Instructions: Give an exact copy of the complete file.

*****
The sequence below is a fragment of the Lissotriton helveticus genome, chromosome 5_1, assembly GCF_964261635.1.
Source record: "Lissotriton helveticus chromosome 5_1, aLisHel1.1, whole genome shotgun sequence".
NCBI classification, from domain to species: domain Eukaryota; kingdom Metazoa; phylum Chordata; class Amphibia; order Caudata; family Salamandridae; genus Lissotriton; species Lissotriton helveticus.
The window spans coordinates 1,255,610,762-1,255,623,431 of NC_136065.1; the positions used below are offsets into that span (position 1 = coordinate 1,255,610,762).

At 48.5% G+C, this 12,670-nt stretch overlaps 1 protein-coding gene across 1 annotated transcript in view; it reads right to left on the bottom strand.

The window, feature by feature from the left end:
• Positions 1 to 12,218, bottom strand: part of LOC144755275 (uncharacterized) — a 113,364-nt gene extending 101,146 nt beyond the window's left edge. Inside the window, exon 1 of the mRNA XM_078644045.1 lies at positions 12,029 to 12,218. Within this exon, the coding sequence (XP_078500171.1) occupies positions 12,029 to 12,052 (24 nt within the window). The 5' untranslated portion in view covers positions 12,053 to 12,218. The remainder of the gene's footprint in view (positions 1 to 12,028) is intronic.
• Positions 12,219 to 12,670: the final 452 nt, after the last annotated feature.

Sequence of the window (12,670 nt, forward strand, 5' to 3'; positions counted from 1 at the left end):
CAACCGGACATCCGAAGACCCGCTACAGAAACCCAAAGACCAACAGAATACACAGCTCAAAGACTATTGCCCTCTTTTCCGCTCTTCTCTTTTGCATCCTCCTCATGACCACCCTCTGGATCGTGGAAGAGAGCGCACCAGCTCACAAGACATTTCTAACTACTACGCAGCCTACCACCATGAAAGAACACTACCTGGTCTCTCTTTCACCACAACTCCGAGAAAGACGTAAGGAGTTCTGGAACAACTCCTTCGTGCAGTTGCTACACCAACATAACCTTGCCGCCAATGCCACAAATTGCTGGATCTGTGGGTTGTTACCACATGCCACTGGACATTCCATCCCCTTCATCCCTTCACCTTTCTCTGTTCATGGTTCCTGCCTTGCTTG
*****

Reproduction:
The sequence below is a fragment of the Lissotriton helveticus genome, chromosome 5_1, assembly GCF_964261635.1.
Source record: "Lissotriton helveticus chromosome 5_1, aLisHel1.1, whole genome shotgun sequence".
NCBI classification, from domain to species: domain Eukaryota; kingdom Metazoa; phylum Chordata; class Amphibia; order Caudata; family Salamandridae; genus Lissotriton; species Lissotriton helveticus.
The window spans coordinates 1,255,610,762-1,255,623,431 of NC_136065.1; the positions used below are offsets into that span (position 1 = coordinate 1,255,610,762).

At 48.5% G+C, this 12,670-nt stretch overlaps 1 protein-coding gene across 1 annotated transcript in view; it reads right to left on the bottom strand.

The window, feature by feature from the left end:
• Positions 1 to 12,218, bottom strand: part of LOC144755275 (uncharacterized) — a 113,364-nt gene extending 101,146 nt beyond the window's left edge. Inside the window, exon 1 of the mRNA XM_078644045.1 lies at positions 12,029 to 12,218. Within this exon, the coding sequence (XP_078500171.1) occupies positions 12,029 to 12,052 (24 nt within the window). The 5' untranslated portion in view covers positions 12,053 to 12,218. The remainder of the gene's footprint in view (positions 1 to 12,028) is intronic.
• Positions 12,219 to 12,670: the final 452 nt, after the last annotated feature.

Sequence of the window (12,670 nt, forward strand, 5' to 3'; positions counted from 1 at the left end):
CAACCGGACATCCGAAGACCCGCTACAGAAACCCAAAGACCAACAGAATACACAGCTCAAAGACTATTGCCCTCTTTTCCGCTCTTCTCTTTTGCATCCTCCTCATGACCACCCTCTGGATCGTGGAAGAGAGCGCACCAGCTCACAAGACATTTCTAACTACTACGCAGCCTACCACCATGAAAGAACACTACCTGGTCTCTCTTTCACCACAACTCCGAGAAAGACGTAAGGAGTTCTGGAACAACTCCTTCGTGCAGTTGCTACACCAACATAACCTTGCCGCCAATGCCACAAATTGCTGGATCTGTGGGTTGTTACCACATGCCACTGGACATTCCATCCCCTTCATCCCTTCACCTTTCTCTGTTCATGGTTCCTGCCTTGCTTG